Housebreaking a Puppy: How to’s, the Best Way

Dear New Friend,

First of all, thank you for welcoming me into your life. I knew the moment you walked into the pet store that you wouldn’t be able to resist my charms!

You may feel nervous about housebreaking a puppy, and that is completely understandable. I know what being nervous feels like, so I want to let you know how I feel.

Remember your first day of college, where everything felt unfamiliar and strange, new and exciting? Remember when you found your dorm room and immediately checked out the little bathroom and beds? And when you met your roommate for the first time, remember how much you wanted to get along with them right away, and how much you secretly wanted them to like you back? Well, that is exactly how I feel right now. That is why I am writing you this letter. I hope this will help us put the best paw forward in our new potty-training adventures together.

How to Housebreak a Puppy (the Best Way)

            First off, you need to let go of stress and anxiety. I am extremely sensitive to your energy signals and your body language. If you feel anxious, I’ll tend to pick that up and feel the same way. It is better that we go through this process together in a happy, loving and supportive way.

A gentle “Go potty” in a calm, loving voice is enough to encourage me

I thrive on positive feedback. That’s how I know you are pleased with me, and I really do want to make you happy! You can help me a lot by setting up a routine that will, in time, become familiar to me. Routines make me feel safe and secure.

Every morning, please bring me out to our designated Potty Spot. If you keep bringing me to the same place at around the same time, I’ll know enough to mark the spot. One or two sniffs will be all it takes to prompt me to do my business easily and satisfyingly. I shall try my best to do it, but I do appreciate a reward or treat after. May I suggest a happy walk around the yard, or even the block, so we can explore the place together?

Also, please make sure not to leave me alone in the Potty Spot until I am completely potty-trained. I enjoy the sense of your presence nearby as I try to learn this new habit. A gentle “Go potty” in a calm, loving voice is enough to encourage me.

How Long to Housebreak a Puppy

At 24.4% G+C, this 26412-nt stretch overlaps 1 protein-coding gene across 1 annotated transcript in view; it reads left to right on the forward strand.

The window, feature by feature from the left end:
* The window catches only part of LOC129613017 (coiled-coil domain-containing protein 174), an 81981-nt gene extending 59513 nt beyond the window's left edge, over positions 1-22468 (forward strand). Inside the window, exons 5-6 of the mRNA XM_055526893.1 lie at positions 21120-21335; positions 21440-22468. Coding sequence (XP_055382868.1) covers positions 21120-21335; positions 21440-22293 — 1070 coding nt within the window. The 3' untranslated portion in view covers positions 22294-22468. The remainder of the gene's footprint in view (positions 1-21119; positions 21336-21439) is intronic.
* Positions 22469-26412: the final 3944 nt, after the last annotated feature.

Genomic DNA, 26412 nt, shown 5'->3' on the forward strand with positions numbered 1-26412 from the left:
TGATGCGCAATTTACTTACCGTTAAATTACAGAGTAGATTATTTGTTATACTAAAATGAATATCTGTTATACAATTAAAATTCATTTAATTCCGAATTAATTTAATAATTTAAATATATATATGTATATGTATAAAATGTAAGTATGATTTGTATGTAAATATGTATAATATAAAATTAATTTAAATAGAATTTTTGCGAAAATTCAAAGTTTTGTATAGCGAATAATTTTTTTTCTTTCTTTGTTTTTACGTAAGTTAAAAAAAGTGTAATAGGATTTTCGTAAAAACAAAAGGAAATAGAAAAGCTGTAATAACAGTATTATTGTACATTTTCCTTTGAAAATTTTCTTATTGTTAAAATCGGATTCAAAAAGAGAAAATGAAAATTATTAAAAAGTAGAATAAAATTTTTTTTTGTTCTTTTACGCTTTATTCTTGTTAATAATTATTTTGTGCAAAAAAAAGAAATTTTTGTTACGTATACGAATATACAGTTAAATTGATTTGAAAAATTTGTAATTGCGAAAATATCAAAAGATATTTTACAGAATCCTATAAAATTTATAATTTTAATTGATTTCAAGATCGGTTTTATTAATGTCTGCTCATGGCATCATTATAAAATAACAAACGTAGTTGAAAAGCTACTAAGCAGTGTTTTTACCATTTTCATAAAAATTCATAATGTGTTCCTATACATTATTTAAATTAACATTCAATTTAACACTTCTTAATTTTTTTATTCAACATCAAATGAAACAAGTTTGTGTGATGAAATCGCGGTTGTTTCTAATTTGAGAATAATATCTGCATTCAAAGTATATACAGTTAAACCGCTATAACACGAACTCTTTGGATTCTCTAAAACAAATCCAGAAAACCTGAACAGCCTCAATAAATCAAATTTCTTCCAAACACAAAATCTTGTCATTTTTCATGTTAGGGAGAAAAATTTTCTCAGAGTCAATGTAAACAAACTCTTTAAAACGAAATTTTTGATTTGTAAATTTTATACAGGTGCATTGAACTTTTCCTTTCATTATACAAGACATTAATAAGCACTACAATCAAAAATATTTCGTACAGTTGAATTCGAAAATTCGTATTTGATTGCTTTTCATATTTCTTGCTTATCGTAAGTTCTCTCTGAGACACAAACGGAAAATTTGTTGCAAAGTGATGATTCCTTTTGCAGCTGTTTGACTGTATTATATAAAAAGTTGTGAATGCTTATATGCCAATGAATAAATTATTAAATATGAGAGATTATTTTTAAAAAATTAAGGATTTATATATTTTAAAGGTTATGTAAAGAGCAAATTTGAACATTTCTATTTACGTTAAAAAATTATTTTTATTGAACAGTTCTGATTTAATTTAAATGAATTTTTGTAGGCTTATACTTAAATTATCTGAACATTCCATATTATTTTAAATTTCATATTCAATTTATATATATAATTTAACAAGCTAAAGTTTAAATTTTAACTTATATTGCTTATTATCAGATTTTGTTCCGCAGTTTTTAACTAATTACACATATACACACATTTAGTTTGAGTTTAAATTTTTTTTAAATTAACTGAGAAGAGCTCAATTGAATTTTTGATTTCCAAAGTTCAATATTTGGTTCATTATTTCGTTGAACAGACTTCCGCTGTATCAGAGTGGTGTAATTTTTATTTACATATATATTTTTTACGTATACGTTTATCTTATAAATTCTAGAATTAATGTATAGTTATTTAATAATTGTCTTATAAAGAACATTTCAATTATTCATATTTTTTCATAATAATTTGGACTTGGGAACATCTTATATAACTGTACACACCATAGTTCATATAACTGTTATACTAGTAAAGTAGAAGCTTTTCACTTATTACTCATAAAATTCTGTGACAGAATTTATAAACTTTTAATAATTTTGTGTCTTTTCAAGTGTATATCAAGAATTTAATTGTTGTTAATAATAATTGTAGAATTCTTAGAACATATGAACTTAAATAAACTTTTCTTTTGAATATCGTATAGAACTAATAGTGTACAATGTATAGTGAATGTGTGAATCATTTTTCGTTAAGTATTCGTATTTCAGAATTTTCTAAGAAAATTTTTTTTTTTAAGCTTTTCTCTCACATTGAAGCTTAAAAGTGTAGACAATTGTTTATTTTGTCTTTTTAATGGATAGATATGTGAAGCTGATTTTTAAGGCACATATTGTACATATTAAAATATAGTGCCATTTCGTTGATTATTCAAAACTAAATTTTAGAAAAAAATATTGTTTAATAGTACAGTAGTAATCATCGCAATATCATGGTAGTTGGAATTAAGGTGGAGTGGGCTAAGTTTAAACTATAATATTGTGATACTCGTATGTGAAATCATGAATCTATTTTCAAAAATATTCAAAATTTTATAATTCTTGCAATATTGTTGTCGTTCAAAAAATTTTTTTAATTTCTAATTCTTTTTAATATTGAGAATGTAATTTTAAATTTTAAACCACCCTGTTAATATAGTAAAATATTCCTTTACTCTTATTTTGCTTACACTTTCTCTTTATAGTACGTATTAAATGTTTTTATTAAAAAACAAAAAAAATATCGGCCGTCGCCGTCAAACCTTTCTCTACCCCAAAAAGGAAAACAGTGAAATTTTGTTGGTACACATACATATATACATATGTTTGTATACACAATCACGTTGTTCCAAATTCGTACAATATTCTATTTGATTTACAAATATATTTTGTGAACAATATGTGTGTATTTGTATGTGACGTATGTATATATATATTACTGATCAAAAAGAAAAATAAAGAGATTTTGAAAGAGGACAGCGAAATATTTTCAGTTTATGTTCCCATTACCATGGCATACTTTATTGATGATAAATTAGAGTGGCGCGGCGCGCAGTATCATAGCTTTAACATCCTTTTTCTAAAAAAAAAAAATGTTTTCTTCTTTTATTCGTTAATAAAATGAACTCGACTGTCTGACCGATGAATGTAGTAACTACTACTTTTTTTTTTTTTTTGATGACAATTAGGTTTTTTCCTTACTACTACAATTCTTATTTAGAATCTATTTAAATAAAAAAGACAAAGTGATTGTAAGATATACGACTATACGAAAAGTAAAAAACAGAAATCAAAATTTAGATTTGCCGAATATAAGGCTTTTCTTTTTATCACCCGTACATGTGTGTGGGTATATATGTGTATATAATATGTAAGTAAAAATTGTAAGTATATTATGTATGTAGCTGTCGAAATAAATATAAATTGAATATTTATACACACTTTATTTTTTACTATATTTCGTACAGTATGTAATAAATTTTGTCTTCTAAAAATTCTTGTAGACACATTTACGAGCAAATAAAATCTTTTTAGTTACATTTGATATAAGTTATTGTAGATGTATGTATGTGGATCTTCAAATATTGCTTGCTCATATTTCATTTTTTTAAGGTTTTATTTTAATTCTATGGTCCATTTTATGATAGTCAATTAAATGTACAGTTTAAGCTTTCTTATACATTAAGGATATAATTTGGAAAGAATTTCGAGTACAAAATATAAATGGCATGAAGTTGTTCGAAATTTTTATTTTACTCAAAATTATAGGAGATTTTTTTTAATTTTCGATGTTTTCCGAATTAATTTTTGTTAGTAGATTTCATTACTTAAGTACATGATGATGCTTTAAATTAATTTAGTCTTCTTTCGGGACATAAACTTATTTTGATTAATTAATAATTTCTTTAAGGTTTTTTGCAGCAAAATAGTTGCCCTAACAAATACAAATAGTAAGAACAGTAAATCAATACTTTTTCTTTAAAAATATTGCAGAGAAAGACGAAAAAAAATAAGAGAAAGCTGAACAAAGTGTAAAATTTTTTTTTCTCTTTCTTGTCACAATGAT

I was used to doing it in my crate back at the pet store, so it may take me a while before I unlearn that and establish new habits. I promise that in four months I will become familiar with our everyday routine. I need to tell you, though, that some pups can take up to six months till they get the hang of it (my cousin Devon took a year, but he got it eventually and his Friend’s patience paid off well!). Get an additional information from Puppy Training: When, How to’s, Tips and Tricks.

Speaking of patience, I’ll need lots of it from you! I will make mistakes from time to time. There will be bad days when I might take longer than usual. Please do not rush me. If we can be consistent with this learning process, I can assure you I’ll be totally predictable with my potty habits (learn more from How to Potty Train a Puppy).

Some Tips and Tricks

Now let me share with you some important tips!

  • If ever I accidentally do it on your carpet or kitchen floor, and you catch me in the act, please alert me with a sound. Do not yell at me or punish me (Big Dogs&Huge Paws tells why you shouldn`t). That might cause me to get confused and sad. Instead, gently bring me to our Potty Spot again.
  • Please thoroughly cleanse the floor to remove any smell that might trigger another accident.
  • My bladder and digestive tract are still small, so they fill up quite quickly. Within thirty minutes after mealtime, please take me out to visit our Potty Spot, just in case. Make sure that, when we go back inside, my food has already been taken away. You won’t want me munching again behind your back when you’re busy on Facebook and If I do, then I’ll refill the tummy we’ve just emptied outside!

I promise to let you know whenever I need to go out using these clear signals: whining, circling, or scratching the door. Thank you for paying close attention.

I can’t wait for our stress-free housebreaking adventures together! I know we’ll be best friends for life!


Your new puppy

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